網頁圖片
PDF
ePub 版

ear:

Its gifts, transferring fame as fleeting too! And caught its tone with Death's prophetic
In pride of place” here last the eagle flew,
Then tore with bloody talon the rent plain, And when they smiled because he deem'd it
Pierced by the shaft of banded nations

near,
through;

His heart more truly knew that peal too well Ambition's life and labours all were vain; Which stretch'd his father on a bloody bier, He wears the shatter'd links of the world's And roused the vengeance blood alone could broken chain.

quell:

He rush'd into the field, and, foremost fightFit retribution! Gaul may champ the bit

ing, fell. And foam in fetters ;—but is Earth more free? Did nations combat to make One submit; Ah! then and there was hurrying to and fro, Or league to teach all kings true sovereignty? | And gathering tears, and tremblings of disWhat! shall reviving Thraldom again be

tress, The patch’d-up idol of enlighten'd days? And cheeks all pale, which but an hour ago Shall we, who struck the Lion down, shall we Blush'd at the praise of their own loveliness; Pay the Wolf homage proffering lowly And there were sudden partings, such as gaze

press And servile knees to thrones? No; prove The life from out young hearts, and choking before ye praise !

sighs

Which ne'er might be repeated; who could If not, o'er one fallen despot boast no more!

guess In vain fair cheeks were furrow'd with hot If ever more should meet those mutual eyes,

tears

Since upon nights so sweet such awful morn For Europe's flowers long rooted up before

could rise ? The trampler of her vineyards; in vain years Of death, depopulation, bondage, fears, And there was mounting in hot haste: the Have all been borne, and broken by the

steed, accord

The mustering squadron, and the clattering Of roused-up millions : all that most endears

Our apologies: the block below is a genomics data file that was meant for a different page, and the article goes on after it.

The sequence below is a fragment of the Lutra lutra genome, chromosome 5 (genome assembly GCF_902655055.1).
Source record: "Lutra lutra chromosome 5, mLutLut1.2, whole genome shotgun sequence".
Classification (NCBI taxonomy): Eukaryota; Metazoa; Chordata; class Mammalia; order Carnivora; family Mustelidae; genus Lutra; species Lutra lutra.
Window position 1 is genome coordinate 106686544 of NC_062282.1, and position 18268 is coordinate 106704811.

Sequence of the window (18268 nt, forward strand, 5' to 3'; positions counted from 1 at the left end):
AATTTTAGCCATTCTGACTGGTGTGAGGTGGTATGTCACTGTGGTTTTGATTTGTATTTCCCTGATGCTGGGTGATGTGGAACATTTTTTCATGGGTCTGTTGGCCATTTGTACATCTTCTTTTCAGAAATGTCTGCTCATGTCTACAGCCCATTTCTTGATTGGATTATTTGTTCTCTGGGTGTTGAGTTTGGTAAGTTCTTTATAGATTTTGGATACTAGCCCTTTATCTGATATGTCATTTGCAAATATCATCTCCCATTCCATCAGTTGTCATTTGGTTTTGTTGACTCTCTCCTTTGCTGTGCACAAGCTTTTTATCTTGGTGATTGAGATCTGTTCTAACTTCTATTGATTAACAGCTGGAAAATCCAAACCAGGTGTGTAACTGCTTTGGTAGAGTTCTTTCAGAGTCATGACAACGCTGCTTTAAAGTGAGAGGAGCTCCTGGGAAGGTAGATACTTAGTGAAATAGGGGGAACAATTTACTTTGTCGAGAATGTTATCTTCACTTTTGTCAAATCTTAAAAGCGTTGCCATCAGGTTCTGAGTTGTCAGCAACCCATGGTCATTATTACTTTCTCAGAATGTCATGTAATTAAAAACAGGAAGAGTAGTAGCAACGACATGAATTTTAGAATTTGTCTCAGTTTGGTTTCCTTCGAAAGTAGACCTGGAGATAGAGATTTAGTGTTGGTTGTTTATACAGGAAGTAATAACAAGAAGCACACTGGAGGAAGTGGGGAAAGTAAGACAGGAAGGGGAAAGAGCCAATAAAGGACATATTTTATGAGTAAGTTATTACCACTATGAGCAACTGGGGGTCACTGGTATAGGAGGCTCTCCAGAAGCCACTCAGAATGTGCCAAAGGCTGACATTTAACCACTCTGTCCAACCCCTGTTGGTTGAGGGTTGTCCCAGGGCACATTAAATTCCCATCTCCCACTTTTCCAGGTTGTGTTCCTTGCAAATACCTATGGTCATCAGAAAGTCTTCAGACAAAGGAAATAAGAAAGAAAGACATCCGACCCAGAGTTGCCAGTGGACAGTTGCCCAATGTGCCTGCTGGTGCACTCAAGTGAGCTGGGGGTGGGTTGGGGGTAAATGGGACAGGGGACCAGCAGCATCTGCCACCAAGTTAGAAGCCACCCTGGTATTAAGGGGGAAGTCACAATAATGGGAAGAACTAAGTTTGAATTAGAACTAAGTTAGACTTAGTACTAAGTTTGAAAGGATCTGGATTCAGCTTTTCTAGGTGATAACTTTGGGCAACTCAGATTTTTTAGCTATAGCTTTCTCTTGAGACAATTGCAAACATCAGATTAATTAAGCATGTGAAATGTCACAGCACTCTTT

car, Glory, is when the myrtle wreathes a sword Went pouring forward with impetuous speed, Such as Harmodius drew on Athens' tyrant And swiftly forming in the ranks of war;

lord.

And the deep thunder peal on peal afar;

And near, the beat of the alarming drum There was a sound of revelry by night, Roused up the soldier ere the morning star; And Belgium's capital had gather'd then While throng'd the citizens with terror Her Beauty and her Chivalry, and bright

dumb, The lamps shone o'er fair women and brave Or whispering, with white lips—“The foe! men;

They come! they come!" A thousand hearts beat happily; and when Music arose with its voluptuous swell, And wild and high the “Cameron's gatheSoft eyes look'd love to eyes which spake

ring” rose! again,

The war-note of Lochiel, which Albyn's And all went merry as a marriage-bell;

hills But hush! hark! a deep sound strikes like a Have heard, and heard, too, have her Saxon rising knell!

foes :

How in the noon of night that pibroch thrills, Did ye not hearit?-No; 'twas but the wind, Savage and shrill! But with the breath Or the car rattling o'er the stony street;

which fills On with the dance! let joy be unconfined; Their mountain-pipe, so fill the mountNo sleep till morn when Youth and Pleasure

aineers meet

With the fierce native daring which instils To chase the glowing Hours with flying The stirring memory of a thousand years,

feet

And Evan's, Donald's fame rings in each But, hark !—that heavy sound breaks in once